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Beating a Bad Rap

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This story appears in the October 2002 issue of Entrepreneur. Subscribe »

Just a few years ago, polls and surveys showed that the vast majority of Americans admired business leaders, especially entrepreneurs. TV shows, radio programs, magazines and dozens (if not hundreds) of books celebrated your management and leadership styles, the secrets of your success and any pearls of wisdom you deigned to share.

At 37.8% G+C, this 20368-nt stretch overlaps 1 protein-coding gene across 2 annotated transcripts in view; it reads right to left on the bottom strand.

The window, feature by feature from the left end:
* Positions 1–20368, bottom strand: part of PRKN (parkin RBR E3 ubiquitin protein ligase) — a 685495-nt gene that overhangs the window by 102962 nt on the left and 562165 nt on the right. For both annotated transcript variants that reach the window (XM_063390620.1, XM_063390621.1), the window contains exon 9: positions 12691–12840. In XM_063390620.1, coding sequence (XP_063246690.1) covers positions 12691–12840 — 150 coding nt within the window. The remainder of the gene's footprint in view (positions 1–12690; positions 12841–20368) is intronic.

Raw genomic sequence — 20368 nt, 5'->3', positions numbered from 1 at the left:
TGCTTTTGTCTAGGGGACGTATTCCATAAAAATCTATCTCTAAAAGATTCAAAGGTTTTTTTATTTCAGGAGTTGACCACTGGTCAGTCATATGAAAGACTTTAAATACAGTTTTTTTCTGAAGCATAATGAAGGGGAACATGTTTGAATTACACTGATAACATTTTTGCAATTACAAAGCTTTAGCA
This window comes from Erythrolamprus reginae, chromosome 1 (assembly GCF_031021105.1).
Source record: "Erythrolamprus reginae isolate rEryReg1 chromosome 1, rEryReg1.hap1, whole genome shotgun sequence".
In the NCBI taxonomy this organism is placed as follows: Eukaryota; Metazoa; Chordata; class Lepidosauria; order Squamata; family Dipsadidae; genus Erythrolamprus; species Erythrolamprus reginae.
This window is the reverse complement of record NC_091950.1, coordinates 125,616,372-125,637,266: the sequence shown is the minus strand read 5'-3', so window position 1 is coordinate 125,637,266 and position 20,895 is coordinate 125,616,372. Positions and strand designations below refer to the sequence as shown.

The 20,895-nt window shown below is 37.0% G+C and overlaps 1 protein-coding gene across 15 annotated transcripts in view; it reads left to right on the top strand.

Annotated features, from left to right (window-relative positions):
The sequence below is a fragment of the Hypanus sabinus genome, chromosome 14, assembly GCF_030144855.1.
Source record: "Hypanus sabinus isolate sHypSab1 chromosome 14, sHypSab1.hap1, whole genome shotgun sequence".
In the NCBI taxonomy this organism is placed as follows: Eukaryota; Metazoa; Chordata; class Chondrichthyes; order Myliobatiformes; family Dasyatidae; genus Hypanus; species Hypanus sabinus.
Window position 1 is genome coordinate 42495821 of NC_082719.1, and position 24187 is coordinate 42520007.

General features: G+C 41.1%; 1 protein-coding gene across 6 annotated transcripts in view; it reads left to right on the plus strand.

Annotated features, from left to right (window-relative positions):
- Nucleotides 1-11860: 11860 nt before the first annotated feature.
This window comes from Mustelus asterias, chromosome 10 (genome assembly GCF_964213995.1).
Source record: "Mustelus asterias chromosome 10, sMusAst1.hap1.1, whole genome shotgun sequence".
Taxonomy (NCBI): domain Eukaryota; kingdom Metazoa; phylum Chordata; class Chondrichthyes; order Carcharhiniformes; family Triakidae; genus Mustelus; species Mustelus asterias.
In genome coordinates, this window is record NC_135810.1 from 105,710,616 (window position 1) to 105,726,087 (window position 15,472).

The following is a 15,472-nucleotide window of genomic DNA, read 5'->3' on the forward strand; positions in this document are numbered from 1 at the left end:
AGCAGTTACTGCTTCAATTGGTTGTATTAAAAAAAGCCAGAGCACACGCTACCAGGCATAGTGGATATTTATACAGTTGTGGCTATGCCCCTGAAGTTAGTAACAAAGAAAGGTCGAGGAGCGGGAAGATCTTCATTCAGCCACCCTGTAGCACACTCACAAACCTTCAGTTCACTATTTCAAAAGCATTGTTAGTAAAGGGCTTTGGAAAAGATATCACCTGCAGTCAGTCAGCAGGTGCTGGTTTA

And then the bubble of invincibility burst. At first, it seemed like all this new business negativity was aimed at entrepreneurs. You, who had just been hailed as heroes, were now the villains. Apparently, it was your fault that many dotcoms failed (even if they were started by greedy opportunity- seekers masquerading as entrepreneurs). The people who had forked over fistfuls of cash to businesses without plans (or even reasons to exist) blamed you, even as you studiously followed your business plans, and turned off their money spigots. Then, as if to seal the deal, the economy and the stock market plunged, taking lots of people's plans, money and hopes along with them.

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